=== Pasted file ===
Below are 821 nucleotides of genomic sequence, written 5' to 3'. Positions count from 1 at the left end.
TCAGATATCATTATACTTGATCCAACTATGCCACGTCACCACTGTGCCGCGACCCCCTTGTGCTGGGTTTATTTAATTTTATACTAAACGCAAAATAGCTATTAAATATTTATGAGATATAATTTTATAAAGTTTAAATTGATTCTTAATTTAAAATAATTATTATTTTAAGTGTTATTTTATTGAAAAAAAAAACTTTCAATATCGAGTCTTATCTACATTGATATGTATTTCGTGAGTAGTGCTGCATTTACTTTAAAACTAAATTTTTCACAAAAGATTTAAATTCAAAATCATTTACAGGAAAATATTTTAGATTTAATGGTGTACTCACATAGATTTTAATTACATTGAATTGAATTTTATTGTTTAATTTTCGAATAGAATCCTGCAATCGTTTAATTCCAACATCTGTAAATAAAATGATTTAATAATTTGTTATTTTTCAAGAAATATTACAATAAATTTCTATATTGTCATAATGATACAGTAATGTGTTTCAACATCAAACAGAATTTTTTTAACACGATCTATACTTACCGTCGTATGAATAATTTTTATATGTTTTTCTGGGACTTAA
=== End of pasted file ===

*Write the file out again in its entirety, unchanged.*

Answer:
Below are 821 nucleotides of genomic sequence, written 5' to 3'. Positions count from 1 at the left end.
TCAGATATCATTATACTTGATCCAACTATGCCACGTCACCACTGTGCCGCGACCCCCTTGTGCTGGGTTTATTTAATTTTATACTAAACGCAAAATAGCTATTAAATATTTATGAGATATAATTTTATAAAGTTTAAATTGATTCTTAATTTAAAATAATTATTATTTTAAGTGTTATTTTATTGAAAAAAAAAACTTTCAATATCGAGTCTTATCTACATTGATATGTATTTCGTGAGTAGTGCTGCATTTACTTTAAAACTAAATTTTTCACAAAAGATTTAAATTCAAAATCATTTACAGGAAAATATTTTAGATTTAATGGTGTACTCACATAGATTTTAATTACATTGAATTGAATTTTATTGTTTAATTTTCGAATAGAATCCTGCAATCGTTTAATTCCAACATCTGTAAATAAAATGATTTAATAATTTGTTATTTTTCAAGAAATATTACAATAAATTTCTATATTGTCATAATGATACAGTAATGTGTTTCAACATCAAACAGAATTTTTTTAACACGATCTATACTTACCGTCGTATGAATAATTTTTATATGTTTTTCTGGGACTTAA